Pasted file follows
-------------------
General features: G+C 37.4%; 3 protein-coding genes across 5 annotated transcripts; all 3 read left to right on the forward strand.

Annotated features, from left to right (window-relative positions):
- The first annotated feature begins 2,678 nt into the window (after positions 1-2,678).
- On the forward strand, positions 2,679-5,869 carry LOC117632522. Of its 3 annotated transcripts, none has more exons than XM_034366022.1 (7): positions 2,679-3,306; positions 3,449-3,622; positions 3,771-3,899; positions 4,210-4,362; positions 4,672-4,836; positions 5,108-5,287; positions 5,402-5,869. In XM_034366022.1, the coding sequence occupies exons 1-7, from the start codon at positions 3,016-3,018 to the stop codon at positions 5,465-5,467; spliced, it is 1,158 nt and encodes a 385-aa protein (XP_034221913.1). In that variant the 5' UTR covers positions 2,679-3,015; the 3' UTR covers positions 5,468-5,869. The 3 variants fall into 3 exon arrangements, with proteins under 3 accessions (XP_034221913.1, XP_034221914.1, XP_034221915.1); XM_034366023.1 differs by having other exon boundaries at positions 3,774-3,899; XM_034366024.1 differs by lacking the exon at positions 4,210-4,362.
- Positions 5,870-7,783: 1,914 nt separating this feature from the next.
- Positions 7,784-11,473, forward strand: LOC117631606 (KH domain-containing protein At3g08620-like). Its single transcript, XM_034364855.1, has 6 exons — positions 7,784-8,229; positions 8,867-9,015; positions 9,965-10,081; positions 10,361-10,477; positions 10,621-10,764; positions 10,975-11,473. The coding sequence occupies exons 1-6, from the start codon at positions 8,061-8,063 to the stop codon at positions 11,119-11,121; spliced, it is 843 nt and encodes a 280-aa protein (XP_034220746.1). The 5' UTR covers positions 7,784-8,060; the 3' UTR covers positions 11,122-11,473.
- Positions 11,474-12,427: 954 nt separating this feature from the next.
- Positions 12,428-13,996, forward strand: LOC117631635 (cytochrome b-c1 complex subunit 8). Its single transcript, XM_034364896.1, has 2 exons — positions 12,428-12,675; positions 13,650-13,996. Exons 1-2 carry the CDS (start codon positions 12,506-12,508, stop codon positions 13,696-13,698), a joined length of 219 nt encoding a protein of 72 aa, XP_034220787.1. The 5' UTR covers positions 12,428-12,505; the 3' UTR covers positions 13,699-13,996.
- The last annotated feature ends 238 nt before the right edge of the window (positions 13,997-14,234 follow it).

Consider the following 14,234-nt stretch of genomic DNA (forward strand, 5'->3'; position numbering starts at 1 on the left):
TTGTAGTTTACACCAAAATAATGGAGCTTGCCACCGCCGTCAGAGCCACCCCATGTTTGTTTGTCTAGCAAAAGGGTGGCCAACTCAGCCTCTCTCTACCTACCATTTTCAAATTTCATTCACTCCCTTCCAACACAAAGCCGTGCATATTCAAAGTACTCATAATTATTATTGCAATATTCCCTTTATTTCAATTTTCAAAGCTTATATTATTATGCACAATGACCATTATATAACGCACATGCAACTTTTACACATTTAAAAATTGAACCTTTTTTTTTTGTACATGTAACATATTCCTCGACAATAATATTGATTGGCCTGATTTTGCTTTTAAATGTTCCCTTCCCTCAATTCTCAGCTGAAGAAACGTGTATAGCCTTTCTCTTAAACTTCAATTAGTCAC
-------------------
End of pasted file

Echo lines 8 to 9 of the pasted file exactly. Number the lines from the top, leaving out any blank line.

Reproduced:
- Positions 12,428-13,996, forward strand: LOC117631635 (cytochrome b-c1 complex subunit 8). Its single transcript, XM_034364896.1, has 2 exons — positions 12,428-12,675; positions 13,650-13,996. Exons 1-2 carry the CDS (start codon positions 12,506-12,508, stop codon positions 13,696-13,698), a joined length of 219 nt encoding a protein of 72 aa, XP_034220787.1. The 5' UTR covers positions 12,428-12,505; the 3' UTR covers positions 13,699-13,996.
- The last annotated feature ends 238 nt before the right edge of the window (positions 13,997-14,234 follow it).